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F5 SSL transactions per second (TPS) limit nearing or reached

This is a real life sample alert from indeni

Description:

This F5 device is licensed to handle up to 200 SSL transactions per second. It is currently handling 190 SSL transactions per second.

Manual Remediation Steps:

Review your settings and devices to determine if more licenses need to be purchased or you should change the configurations of the nodes or pools. Review SOL6475.

How does this alert work?

indeni monitors the SSL TPS counters and compares them to the licenses installed on the device. There is no need to configure within indeni what the licenses allow, that is fetched automatically.

NIC Duplex Set to Half Instead of Full: Router and Switches Configuration Guide

This is a real life sample alert from the leader in Proactive Network Management software: indeni.

Description:

Some NIC’s duplex is set to half instead of full. This may be an auto-negotiation error.

indeni will re-check this alert every 1 minute. If indeni determines the issue has been resolved, it will automatically be flagged as such.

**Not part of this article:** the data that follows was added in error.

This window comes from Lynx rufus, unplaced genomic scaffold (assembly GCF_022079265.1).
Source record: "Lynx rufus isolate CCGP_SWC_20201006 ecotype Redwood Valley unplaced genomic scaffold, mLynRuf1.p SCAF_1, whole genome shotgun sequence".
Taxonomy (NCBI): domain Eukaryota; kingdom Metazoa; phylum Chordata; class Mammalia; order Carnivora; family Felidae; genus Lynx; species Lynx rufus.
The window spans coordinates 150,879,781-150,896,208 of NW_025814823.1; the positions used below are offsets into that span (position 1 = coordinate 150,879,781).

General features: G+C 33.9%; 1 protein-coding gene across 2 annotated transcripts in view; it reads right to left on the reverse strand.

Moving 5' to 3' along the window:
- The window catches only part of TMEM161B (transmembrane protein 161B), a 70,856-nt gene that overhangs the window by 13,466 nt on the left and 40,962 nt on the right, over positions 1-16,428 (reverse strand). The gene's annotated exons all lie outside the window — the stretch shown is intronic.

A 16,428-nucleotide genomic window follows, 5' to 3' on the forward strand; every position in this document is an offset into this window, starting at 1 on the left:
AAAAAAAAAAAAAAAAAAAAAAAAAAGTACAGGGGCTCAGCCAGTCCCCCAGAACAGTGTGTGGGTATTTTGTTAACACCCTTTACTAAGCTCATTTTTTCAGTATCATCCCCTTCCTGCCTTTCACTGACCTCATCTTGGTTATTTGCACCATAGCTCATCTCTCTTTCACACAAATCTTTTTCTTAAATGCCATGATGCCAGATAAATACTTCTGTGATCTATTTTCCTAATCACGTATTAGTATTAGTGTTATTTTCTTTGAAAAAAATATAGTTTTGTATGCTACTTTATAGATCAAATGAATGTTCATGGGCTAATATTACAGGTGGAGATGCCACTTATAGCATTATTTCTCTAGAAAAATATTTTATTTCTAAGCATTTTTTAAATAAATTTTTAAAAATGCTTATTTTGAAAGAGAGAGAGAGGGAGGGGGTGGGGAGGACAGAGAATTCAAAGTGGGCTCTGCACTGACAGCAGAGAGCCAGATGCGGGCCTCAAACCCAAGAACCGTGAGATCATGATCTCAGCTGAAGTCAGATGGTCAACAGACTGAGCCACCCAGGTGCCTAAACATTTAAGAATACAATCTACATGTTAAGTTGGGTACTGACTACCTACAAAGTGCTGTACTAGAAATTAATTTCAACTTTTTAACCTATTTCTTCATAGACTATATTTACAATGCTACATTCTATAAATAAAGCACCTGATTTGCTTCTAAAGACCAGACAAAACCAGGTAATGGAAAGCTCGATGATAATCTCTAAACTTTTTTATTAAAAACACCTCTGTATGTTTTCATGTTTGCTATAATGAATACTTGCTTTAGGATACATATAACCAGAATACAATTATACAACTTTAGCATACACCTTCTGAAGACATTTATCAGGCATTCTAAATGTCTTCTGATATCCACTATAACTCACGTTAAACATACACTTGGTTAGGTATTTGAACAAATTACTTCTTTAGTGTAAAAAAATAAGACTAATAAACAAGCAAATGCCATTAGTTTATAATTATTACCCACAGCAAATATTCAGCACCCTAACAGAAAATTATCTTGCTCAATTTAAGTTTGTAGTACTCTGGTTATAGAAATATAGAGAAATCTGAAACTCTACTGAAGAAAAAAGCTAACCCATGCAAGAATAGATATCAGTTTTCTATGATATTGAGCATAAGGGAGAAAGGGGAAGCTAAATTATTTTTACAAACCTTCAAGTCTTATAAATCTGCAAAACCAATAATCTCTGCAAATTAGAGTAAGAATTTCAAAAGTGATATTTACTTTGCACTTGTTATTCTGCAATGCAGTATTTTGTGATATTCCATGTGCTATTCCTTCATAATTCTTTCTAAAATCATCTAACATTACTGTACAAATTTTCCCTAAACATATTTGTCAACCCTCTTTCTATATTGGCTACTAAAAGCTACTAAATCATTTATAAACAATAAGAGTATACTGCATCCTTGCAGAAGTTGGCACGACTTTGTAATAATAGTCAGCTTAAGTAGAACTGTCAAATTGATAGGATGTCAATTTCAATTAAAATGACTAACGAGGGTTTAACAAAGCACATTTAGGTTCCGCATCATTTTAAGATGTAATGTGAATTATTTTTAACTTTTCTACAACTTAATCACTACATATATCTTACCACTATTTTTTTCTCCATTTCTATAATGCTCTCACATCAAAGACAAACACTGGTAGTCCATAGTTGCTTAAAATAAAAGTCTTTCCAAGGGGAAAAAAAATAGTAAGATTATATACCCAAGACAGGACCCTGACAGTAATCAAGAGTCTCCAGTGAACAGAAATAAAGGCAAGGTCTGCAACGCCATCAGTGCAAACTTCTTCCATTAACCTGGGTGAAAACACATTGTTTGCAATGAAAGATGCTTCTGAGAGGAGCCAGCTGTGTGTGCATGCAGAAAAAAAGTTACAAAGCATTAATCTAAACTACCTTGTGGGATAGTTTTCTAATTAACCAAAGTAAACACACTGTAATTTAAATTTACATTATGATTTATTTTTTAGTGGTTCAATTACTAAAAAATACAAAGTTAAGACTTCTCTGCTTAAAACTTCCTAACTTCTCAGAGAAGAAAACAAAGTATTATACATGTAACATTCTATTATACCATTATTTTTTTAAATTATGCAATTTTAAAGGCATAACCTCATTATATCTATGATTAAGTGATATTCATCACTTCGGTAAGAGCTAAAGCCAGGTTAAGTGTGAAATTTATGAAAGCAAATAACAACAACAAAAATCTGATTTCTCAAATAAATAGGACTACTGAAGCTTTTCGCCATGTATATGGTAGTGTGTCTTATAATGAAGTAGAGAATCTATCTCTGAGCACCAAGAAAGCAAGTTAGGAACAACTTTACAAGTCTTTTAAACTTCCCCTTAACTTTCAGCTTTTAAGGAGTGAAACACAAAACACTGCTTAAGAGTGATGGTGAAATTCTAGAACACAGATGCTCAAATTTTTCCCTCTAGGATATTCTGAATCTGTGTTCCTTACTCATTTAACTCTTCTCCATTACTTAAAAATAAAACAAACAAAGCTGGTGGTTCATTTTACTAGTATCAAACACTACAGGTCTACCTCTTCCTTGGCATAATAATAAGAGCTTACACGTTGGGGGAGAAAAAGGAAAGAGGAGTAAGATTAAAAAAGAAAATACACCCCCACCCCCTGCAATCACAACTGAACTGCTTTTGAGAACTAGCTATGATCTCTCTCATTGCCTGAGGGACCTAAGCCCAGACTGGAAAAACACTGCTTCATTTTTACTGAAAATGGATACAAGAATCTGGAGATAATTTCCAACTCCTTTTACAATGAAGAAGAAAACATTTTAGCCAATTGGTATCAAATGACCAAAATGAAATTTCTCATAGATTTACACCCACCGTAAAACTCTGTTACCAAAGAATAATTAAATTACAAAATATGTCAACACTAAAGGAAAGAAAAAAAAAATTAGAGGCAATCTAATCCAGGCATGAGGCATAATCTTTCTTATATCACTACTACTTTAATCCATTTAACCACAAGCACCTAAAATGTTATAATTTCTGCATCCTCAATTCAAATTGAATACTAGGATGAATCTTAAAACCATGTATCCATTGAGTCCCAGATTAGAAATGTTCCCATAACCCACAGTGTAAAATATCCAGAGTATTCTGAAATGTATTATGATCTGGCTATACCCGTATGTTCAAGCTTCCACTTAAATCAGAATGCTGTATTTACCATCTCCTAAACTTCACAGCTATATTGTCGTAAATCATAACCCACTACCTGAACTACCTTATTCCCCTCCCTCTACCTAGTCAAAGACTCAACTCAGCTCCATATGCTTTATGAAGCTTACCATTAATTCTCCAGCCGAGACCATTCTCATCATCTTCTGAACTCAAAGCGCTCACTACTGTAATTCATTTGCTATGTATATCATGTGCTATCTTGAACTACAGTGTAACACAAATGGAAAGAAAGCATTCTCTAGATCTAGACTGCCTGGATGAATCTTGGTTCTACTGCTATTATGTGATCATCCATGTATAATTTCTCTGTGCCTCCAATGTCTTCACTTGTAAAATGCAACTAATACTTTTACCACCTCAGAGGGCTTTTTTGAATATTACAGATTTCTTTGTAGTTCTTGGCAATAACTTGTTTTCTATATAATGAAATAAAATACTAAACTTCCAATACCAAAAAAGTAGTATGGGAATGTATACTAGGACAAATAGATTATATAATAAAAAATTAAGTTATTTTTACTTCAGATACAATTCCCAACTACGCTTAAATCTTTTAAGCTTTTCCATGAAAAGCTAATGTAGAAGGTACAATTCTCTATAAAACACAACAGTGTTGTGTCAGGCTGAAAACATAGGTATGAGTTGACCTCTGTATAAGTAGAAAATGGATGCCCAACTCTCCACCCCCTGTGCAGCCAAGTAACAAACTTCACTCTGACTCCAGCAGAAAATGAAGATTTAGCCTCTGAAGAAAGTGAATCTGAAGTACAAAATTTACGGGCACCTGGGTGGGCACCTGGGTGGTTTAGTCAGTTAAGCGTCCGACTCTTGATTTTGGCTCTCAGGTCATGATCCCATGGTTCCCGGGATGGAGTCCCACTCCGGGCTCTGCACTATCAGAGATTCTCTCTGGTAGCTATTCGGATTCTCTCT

Affected NICs:

eth5 (Bandwidth: 100M/half, MAC Address: 00:1C:7F:31:23:D8)

Manual Remediation Steps:

Please ensure that all physical network connections are in place, all routers and switches are properly configured and identify any recent changes which may be causing this.

How does this alert work?

indeni monitors the critical stats of all network interfaces and ports constantly. When issues are found, such as half duplex (which, in reality, should almost never happen), indeni alerts and attempts to provide as much information as it can.

 

Get this and thousands of other checks performed algorithmically, 24/7/365. 

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Check Point Alert of the Week: Policy installation resulted in high CPU load, cluster may failover

This is a real life sample alert from indeni

Description:

A new policy has been recently installed. During the policy installation it appears that there has been a CPU usage level of more than 70% for a period of at least 30 seconds. This may result in a failover from the currently active cluster member to a standby one. A failover during high CPU loads may result in certain network traffic being blocked temporarily.

Manual Remediation Steps:

In order to avoid the failover and the possible loss of connectivity, set the kernel parameter fwha_freeze_state_machine_timeout to 30 or 60 seconds on all cluster members.
To set a kernel parameter you can use the “fw ctl set int” command. If you would like for the change to survive a reboot, you should place the new value in the fwkern.conf file (for SPLAT or GAiA) or by using modzap (for IPSO).
indeni recommends consulting with your technical support provider prior to changing a kernel parameter.

Read SK32488 for more information.

How does this alert work?

indeni tracks the CPU usage on firewalls as well as logs when policy installations are done. Once an installation is complete, indeni looks back at the CPU usage. If it’s above 70% (by default) on a ClusterXL cluster member, an alert is issued.